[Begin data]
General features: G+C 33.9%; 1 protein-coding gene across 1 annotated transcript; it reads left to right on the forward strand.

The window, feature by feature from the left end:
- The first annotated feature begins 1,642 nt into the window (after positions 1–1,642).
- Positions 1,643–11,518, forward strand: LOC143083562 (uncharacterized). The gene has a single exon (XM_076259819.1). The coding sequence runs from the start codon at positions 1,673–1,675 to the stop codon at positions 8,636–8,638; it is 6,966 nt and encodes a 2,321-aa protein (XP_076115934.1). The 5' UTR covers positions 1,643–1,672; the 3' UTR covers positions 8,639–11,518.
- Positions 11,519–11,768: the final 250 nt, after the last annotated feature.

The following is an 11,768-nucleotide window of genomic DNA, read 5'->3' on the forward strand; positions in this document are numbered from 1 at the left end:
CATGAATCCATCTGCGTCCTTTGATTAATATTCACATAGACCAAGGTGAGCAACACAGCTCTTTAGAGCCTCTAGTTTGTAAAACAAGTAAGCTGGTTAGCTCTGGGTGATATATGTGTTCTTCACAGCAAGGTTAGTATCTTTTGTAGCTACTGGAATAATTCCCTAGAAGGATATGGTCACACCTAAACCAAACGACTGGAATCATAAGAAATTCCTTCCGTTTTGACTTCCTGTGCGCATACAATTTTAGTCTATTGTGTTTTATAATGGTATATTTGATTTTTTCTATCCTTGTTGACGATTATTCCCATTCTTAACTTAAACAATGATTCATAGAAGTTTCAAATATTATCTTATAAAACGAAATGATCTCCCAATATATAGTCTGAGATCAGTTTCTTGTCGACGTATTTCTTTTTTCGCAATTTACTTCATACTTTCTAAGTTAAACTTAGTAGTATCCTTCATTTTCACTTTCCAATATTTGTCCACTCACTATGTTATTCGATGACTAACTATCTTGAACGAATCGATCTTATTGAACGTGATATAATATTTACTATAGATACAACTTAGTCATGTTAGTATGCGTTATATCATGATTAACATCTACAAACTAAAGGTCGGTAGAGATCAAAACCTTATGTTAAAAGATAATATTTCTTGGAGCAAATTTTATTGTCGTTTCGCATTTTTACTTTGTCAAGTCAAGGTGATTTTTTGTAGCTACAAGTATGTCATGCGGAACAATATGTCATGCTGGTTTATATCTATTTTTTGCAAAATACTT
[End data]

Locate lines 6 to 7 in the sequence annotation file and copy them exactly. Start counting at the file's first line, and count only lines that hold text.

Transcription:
The following is an 11,768-nucleotide window of genomic DNA, read 5'->3' on the forward strand; positions in this document are numbered from 1 at the left end:
CATGAATCCATCTGCGTCCTTTGATTAATATTCACATAGACCAAGGTGAGCAACACAGCTCTTTAGAGCCTCTAGTTTGTAAAACAAGTAAGCTGGTTAGCTCTGGGTGATATATGTGTTCTTCACAGCAAGGTTAGTATCTTTTGTAGCTACTGGAATAATTCCCTAGAAGGATATGGTCACACCTAAACCAAACGACTGGAATCATAAGAAATTCCTTCCGTTTTGACTTCCTGTGCGCATACAATTTTAGTCTATTGTGTTTTATAATGGTATATTTGATTTTTTCTATCCTTGTTGACGATTATTCCCATTCTTAACTTAAACAATGATTCATAGAAGTTTCAAATATTATCTTATAAAACGAAATGATCTCCCAATATATAGTCTGAGATCAGTTTCTTGTCGACGTATTTCTTTTTTCGCAATTTACTTCATACTTTCTAAGTTAAACTTAGTAGTATCCTTCATTTTCACTTTCCAATATTTGTCCACTCACTATGTTATTCGATGACTAACTATCTTGAACGAATCGATCTTATTGAACGTGATATAATATTTACTATAGATACAACTTAGTCATGTTAGTATGCGTTATATCATGATTAACATCTACAAACTAAAGGTCGGTAGAGATCAAAACCTTATGTTAAAAGATAATATTTCTTGGAGCAAATTTTATTGTCGTTTCGCATTTTTACTTTGTCAAGTCAAGGTGATTTTTTGTAGCTACAAGTATGTCATGCGGAACAATATGTCATGCTGGTTTATATCTATTTTTTGCAAAATACTT